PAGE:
6.825 Techniques in Artificial Intelligence Agents
What is Artificial Intelligence (AI)?
• Computational models of human behavior? Software that gathers information about an
environment and takes actions based on that
• Programs that behave (externally) like humans
• Computational models of human “thought” • a robot
processes? • a web shopping program
• Programs that operate (internally) the way humans do
• a factory
• Computational systems that behave intelligently? • a traffic control system…
• What does it mean to behave intelligently?
• Computational systems that behave rationally!
• More on this later
• AI applications
• Monitor trades, detect fraud, schedule shuttle loading,
Lecture 1 • 1 Lecture 1 • 2
The Agent and the Environment World Model
How do we begin to formalize the problem of building • A – the action space
an agent? • P – the percept space
• Make a dichotomy between the agent and its environment
• E – the environment: A* ! P
• Not everyone believes that making this dichotomy is a
good idea, but we need the leverage it gives us. • Alternatively, define
• S – internal state [may not be visible to agent]
• Perception function: S ! P
• World dynamics: S £ A ! S
Lecture 1 • 3 Lecture 1 • 4
Rationality Limited Rationality
• A rational agent takes actions it believes will • There is a big problem with our definition of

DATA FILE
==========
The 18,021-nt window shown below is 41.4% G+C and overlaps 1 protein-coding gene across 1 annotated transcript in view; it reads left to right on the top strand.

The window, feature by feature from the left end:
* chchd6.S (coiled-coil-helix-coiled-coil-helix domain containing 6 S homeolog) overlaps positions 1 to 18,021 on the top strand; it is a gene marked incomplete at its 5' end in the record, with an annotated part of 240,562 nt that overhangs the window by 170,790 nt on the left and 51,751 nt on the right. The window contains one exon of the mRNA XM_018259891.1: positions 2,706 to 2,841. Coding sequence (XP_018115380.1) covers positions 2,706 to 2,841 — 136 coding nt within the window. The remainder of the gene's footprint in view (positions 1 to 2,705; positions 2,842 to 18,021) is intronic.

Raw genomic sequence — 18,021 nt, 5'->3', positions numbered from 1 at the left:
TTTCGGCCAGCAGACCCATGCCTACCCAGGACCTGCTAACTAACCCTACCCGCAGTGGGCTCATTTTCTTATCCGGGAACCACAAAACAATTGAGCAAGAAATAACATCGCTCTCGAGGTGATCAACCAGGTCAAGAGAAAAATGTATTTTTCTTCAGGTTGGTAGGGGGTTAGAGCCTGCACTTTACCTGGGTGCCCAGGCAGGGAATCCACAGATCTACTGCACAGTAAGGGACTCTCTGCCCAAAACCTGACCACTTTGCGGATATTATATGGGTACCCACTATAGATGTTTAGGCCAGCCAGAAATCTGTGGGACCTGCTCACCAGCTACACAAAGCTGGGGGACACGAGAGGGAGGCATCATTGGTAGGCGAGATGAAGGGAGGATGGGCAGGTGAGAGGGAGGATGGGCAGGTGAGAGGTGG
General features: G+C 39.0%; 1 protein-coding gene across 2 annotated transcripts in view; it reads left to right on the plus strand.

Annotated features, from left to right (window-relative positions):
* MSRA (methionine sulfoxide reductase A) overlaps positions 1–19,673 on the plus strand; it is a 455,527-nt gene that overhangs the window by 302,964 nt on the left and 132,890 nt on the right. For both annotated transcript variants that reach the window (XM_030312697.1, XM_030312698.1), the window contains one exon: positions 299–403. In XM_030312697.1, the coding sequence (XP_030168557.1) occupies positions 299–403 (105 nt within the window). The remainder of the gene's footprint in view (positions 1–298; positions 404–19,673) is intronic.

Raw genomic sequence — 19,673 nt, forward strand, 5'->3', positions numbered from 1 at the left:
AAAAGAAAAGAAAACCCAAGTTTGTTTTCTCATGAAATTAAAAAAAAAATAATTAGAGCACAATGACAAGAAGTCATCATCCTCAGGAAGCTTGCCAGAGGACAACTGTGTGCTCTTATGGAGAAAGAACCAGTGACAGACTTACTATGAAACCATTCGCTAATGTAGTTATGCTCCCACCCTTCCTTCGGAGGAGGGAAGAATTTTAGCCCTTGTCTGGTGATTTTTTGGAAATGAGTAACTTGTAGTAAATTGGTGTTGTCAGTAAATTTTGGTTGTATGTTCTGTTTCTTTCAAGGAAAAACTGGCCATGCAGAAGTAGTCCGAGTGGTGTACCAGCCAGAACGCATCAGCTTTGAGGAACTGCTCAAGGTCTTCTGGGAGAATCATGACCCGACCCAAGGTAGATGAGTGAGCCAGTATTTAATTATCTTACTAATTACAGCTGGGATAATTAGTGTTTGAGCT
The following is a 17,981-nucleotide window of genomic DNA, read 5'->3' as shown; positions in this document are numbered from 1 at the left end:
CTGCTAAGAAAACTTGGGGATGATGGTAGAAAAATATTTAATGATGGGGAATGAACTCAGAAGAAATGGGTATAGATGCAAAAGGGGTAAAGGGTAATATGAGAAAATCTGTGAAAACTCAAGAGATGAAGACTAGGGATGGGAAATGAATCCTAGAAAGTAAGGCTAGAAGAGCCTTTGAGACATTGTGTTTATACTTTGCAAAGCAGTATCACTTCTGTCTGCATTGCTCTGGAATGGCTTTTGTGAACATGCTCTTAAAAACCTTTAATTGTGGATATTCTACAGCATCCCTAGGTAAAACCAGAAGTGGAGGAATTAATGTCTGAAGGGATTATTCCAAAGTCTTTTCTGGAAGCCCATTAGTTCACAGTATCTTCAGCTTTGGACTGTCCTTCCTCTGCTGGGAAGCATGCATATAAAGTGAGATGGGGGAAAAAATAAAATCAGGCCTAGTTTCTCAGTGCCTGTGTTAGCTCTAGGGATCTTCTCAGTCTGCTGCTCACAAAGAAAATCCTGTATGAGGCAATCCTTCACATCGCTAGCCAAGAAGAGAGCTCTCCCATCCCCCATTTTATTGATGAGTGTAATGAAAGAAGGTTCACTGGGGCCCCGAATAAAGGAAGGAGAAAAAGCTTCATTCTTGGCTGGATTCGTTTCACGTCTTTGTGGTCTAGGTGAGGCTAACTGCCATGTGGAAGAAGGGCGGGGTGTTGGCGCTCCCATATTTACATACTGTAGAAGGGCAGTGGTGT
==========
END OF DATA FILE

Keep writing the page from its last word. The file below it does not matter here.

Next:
achieve its goals. rationality…
• Assume I don’t like to get wet, so I bring an umbrella. Is
that rational? • The agent might not be able to compute the best
• Depends on the weather forecast and whether I’ve heard action (subject to its beliefs and goals).
it. If I’ve heard the forecast for rain (and I believe it) then • So, we want to use limited rationality: “acting in
bringing the umbrella is rational.
the best way you can subject to the computational
• Rationality ≠ omniscience
constraints that you have”
• Assume the most recent forecast is for rain but I did not
listen to it and I did not bring my umbrella. Is that • The (limited rational) agent design problem:
rational? Find P* ! A
• Yes, since I did not know about the recent forecast!
• mapping of sequences of percepts to actions
• Rationality ≠ success • maximizes the utility of the resulting sequence of states
• Suppose the forecast is for no rain but I bring my umbrella
• subject to our computational constraints
and I use it to defend myself against an attack. Is that
• No, although successful, it was done for the wrong reason.
Lecture 1 • 5 Lecture 1 • 6